By Laurie Huang
If you’re tired of seeing political candidates on your screens every election season, yelling and talking over each other in an attempt to convince you that their vision for the future of health care in America is the correct one, you’re not alone. Perhaps no other issue in America has become as notoriously politicized as health care. Nearly every aspect of health care, from our insurance system, to drug manufacturing, to the act of wearing face masks, has become political in one way or another. And people are sick of it.
“Take the politics out of health care!”– after decades of debate, it’s an exhaustingly familiar refrain, especially to Americans who just feel worn out by political infighting. Striving toward improved health should be the one thing we can all agree on. Liberals and conservatives may disagree on how we pay for it, or how the system is structured, but at the end of the day, we all want access to high quality health care, right?
Yet despite this common ground, health care continues to be the buzzword of political debate everywhere. As political affiliation becomes more and more tribal, identification with one party or another has become shorthand for what kind of public health and health care policies you support.
Mask Wearing and Vaccination Fuels Polarization
The ongoing COVID-19 pandemic has only served to draw the lines even deeper in the sand. Mask wearing has become a symbol of party alignment—a majority of Democrats say they frequently or always wear masks in public, while a majority of Republicans report rarely or never wearing masks.
This divide was fueled by President Trump, who loudly and regularly mocked other public figures, such as President-Elect Joe Biden, for mask-wearing. His sentiments were echoed by other senior members of his administration and many Republican members of Congress who also refused to wear masks, publicly questioning their efficacy. Interestingly, of all the members of Congress who tested positive for COVID-19 in 2020, 34 were Republicans and 13 were Democrats.
The anti-vax movement is similar. Republican lawmakers in a number of states are shutting down vaccine mandates, citing parental freedom of choice in deciding whether their children should be vaccinated or not. It is no coincidence that Kentucky Governor, Matt Bevin, described the mandates as un-American. The appeal to patriotic values is a frequently used Republican dog whistle that instantly politicizes the issue at hand. Similar arguments have been made against mask wearing, arguing that being forced to wear a mask infringes on personal freedoms.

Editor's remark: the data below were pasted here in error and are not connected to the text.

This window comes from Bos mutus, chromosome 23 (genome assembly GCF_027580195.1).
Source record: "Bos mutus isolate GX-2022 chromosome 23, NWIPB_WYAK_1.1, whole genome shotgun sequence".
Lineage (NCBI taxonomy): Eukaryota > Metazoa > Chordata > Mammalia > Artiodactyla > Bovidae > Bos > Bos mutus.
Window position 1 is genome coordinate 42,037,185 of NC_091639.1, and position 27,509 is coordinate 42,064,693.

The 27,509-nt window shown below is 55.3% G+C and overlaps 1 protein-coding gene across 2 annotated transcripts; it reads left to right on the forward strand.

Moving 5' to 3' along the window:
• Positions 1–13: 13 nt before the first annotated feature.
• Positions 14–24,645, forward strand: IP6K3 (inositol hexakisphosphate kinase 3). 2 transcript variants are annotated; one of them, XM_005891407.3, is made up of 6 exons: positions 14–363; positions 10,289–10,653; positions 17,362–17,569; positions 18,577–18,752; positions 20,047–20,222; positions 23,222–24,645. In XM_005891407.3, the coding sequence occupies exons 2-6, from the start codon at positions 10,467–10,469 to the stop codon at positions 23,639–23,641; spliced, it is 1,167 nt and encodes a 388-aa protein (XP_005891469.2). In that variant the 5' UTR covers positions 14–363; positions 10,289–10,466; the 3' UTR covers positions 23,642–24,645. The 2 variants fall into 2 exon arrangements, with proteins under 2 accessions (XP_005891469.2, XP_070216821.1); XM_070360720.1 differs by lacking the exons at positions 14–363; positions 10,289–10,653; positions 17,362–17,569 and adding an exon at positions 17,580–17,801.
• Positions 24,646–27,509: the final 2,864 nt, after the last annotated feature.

Implications for the Future of American Health Care Policy
It is easy to decry this politicization as a modern phenomenon that does nothing but actively tear down the real goal: making sure every American has easy access to safe and high quality health care.
But politicization of health care in and of itself is not the problem. Health care has been a political topic in America ever since the country’s founding. Thomas Jefferson famously used his political influence to promote widespread adoption of the first smallpox vaccine during a period of history when vaccination was still a nascent and unknown science.
From a public health perspective, health care and politics are inescapably intertwined. Government power is the most effective tool public health professionals have to enact broad structural change for the betterment of public health in America. When we seek to implement public health and health care reforms through government action, we make health a political issue. Health care is an inherently political topic and trying to pretend otherwise only stifles attempts to enact reform.
What should be apolitical is the facts. Science should be apolitical. When one party supports following CDC guidelines and one party dismisses them, that is not politicizing healthcare, that is just ignoring the facts. When both sides acknowledge the same facts, the same science, then public health and health care can exist in the political sphere in the way that they should.
Allowing health care to be viewed as a political topic encourages debate and iterative improvement of potential health reform plans. The passage of the Affordable Care Act continues to be one of President Obama’s lasting legacies, and the recent popularity of strong progressive candidates such as Bernie Sanders and his universal health care plan pushed now President-Elect Joe Biden to adopt a more comprehensive health care policy.
Understanding how health care and politics work together is an essential tool for change, but it won’t be a tool that we can utilize to the fullest until we all embrace the idea that health care is political, and developing strategies to improve health is a political debate worth having.